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Medical Health Aged Care, Science

Award to fund innovative CAR-T cell therapy research

Centenary Institute 3 mins read
Dr Mehdi Sharifi Tabar

Dr Mehdi Sharifi Tabar, a researcher from the Gene and Stem Cell Therapy Program at the Centenary Institute, has been announced as the recipient of the 2023 Kenyon Foundation Inflammation Award.


The $20,000 award will support Dr Tabar's research into enhancing the effectiveness of CAR-T cell therapy, an innovative cancer treatment that involves modifying a patient's own immune cells into CAR-T cells to target and destroy cancer.


While CAR-T cell therapy has shown remarkable success in treating blood cancers, its ability in combating solid tumours is limited.


"We have successfully treated towards one hundred patients with blood cancers using CAR-T cells at the Royal Prince Alfred Hospital but they still haven’t been shown to work for more common cancers,” observed Professor John Rasko AO, who is Head of the Gene and Stem Cell Therapy Program.


One of the major challenges faced by CAR-T cell therapy is CAR-T cell exhaustion, a phenomenon in which the modified immune cells lose their cancer-fighting ability over time due to prolonged exposure to tumour cells.


Dr Tabar's research will concentrate on a specific gene that regulates the production of signalling molecules (inflammatory cytokines), which can lead to CAR-T cell exhaustion. By modifying this gene, the goal is to decrease the rate of CAR-T cell exhaustion and improve the tumour-killing potential of CAR-T cells.


“CAR-T cells produce signalling molecules in response to cancer cells. They help to activate other immune cells and enhance the anti-cancer immune response,” explained Dr Tabar.


“However, the excessive release of these signalling molecules can cause CAR-T cells to over-activate leading to CAR-T cell exhaustion, which can limit the efficacy of CAR-T cell therapy. By genetically ‘turning down’ the production of these signalling molecules, we may be able to reduce exhaustion levels and ultimately improve cancer treatment outcomes for patients.”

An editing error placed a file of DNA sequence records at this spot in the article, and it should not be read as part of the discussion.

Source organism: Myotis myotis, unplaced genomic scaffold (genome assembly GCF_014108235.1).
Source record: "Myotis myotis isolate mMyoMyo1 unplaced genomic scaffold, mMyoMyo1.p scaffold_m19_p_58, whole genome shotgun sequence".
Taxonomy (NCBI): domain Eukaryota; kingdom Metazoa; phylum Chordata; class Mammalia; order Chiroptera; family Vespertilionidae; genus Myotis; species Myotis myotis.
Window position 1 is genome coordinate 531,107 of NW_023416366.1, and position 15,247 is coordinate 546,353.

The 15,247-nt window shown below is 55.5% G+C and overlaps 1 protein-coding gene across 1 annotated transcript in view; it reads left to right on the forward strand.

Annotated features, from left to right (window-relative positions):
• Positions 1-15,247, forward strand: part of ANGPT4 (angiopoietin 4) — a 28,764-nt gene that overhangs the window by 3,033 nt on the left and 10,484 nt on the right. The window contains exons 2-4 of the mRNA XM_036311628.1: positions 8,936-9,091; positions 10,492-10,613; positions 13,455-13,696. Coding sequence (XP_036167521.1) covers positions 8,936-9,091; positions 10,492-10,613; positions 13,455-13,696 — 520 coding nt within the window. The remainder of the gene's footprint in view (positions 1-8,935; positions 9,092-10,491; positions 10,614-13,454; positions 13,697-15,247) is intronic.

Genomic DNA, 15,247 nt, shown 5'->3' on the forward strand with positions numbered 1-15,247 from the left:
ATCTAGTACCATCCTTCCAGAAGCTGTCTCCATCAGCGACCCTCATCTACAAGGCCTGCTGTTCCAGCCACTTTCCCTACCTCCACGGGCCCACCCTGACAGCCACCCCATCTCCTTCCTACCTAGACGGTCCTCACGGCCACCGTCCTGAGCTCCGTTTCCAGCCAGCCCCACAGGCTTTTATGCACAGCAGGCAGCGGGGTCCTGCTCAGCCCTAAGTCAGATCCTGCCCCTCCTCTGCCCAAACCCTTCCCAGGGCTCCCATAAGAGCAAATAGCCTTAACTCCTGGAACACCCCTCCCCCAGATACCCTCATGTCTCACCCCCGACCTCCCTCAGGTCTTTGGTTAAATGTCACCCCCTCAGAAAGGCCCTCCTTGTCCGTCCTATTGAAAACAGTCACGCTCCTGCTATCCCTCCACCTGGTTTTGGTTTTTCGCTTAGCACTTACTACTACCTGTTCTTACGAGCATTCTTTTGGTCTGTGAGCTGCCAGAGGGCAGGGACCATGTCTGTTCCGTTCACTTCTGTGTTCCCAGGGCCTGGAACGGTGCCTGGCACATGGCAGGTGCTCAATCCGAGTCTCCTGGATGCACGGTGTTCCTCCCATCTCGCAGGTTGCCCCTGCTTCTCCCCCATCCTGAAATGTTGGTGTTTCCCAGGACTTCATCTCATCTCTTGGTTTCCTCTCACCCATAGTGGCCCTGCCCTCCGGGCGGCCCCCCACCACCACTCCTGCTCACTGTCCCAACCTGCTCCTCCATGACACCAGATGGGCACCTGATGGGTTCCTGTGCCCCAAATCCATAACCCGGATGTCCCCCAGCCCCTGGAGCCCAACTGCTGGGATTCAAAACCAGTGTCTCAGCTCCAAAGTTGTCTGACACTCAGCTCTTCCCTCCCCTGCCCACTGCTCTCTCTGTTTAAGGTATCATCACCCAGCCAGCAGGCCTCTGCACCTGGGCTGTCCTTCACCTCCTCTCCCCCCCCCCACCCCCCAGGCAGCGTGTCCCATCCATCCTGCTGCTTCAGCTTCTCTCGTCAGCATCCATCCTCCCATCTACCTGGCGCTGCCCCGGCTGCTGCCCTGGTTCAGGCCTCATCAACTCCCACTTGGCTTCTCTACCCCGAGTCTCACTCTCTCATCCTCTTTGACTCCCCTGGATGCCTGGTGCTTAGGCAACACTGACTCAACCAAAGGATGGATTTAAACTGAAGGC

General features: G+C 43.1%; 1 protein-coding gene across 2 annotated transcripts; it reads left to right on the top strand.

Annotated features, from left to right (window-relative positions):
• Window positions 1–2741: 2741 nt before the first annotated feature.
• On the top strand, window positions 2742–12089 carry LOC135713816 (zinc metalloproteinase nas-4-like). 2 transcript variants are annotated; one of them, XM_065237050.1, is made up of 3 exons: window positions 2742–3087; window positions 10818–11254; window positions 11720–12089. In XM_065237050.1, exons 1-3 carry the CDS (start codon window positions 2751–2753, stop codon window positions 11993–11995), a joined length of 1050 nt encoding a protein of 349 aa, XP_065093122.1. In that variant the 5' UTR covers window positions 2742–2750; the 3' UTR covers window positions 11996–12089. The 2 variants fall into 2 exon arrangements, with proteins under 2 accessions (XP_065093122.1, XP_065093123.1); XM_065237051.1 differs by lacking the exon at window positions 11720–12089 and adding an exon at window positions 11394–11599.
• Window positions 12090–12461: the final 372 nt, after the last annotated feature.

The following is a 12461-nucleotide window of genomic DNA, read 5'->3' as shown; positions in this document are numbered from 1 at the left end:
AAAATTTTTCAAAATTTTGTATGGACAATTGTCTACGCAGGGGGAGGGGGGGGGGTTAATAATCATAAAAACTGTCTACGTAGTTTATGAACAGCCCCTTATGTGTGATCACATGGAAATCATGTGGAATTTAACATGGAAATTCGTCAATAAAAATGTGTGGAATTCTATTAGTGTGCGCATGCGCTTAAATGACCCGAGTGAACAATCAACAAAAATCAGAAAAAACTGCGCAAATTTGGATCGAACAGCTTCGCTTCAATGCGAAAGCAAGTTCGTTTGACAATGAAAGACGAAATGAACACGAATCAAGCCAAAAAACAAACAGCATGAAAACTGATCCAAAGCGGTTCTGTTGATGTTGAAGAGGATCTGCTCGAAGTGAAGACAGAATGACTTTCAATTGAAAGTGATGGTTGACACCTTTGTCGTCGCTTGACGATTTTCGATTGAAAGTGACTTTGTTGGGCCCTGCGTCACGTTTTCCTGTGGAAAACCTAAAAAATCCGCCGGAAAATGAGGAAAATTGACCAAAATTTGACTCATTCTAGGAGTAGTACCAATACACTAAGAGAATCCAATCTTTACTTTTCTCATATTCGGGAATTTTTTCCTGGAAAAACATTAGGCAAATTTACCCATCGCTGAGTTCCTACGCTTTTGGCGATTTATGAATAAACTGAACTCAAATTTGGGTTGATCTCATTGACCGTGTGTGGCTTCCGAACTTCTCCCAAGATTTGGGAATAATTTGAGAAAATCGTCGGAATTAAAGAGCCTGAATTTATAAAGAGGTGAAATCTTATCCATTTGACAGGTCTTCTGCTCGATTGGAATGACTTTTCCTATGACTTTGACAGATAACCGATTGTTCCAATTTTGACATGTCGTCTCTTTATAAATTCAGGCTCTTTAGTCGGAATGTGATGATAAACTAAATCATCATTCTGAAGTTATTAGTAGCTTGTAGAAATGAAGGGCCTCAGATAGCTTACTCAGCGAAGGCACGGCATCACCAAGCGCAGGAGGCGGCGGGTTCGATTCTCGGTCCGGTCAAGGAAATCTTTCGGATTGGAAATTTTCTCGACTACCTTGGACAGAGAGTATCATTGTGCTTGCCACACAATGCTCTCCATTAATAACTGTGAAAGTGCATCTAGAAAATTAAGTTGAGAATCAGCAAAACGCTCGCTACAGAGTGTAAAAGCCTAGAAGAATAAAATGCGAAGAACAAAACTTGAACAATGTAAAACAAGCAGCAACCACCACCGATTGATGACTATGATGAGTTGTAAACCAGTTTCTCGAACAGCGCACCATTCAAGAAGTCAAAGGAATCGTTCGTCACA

Pancreatic cancer models will be used by Dr Tabar to test the approach with the insights gained likely to improve the understanding and effectiveness of CAR-T cell therapy in a broader cancer context.


“I’m extremely grateful for the Kenyon Foundation’s support,” said Dr Tabar.


“The funding will allow me to undertake research that has the potential to overcome the challenge of CAR-T cell exhaustion and unlock the full potential of this exciting cancer treatment.”


Trustee of the Kenyon Foundation, David Kenyon, expressed his enthusiasm for the innovative research.


“The Foundation is delighted to continue its support of, and investment in, the careers of outstanding researchers such as Dr Tabar, to improve our understanding of human health and ultimately provide better outcomes for the community,” said Mr Kenyon.


“Dr. Tabar's important research has the potential to advance the knowledge and application of CAR-T cell therapy and to improve the lives of those affected by cancer, a truly devastating disease.”




About us:

About the Centenary Institute

The Centenary Institute is a world-leading independent medical research institute, closely affiliated to the University of Sydney and the Royal Prince Alfred Hospital. Our research focuses on three key areas: cancer, inflammation and cardiovascular disease. Our strength lies in uncovering disease mechanisms and applying this knowledge to improve diagnostics and treatments for patients.


For more information about the Centenary Institute, visit


About the Kenyon Foundation

The Kenyon Foundation is a Canberra based philanthropic fund established in 2016 by the children of the late Helen and the late Arthur Kenyon AM. The Kenyon family are long term residents of Canberra with Helen and Arthur bringing their young family to the National Capital in 1960. Helen and Arthur welcomed the opportunities that came with their new home city and they both contributed significantly to Canberra’s social, commercial and charitable activities. The creation of the Kenyon Foundation by Helen and Arthur’s  children, sons David and Richard and daughter Louise, honours the hard work, aspirations and vision of their parents. The Kenyon Foundation provides financial support and encouragement to its community, in Canberra and beyond, through annual gifting programs and donations, particularly in the areas of education, sporting groups, cultural organisations, medical research and bodies assisting the disadvantaged, disabled and homeless.

Contact details:

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Tony Crawshaw, Media and Communications Manager, Centenary Institute on 0402 770 403 or email:


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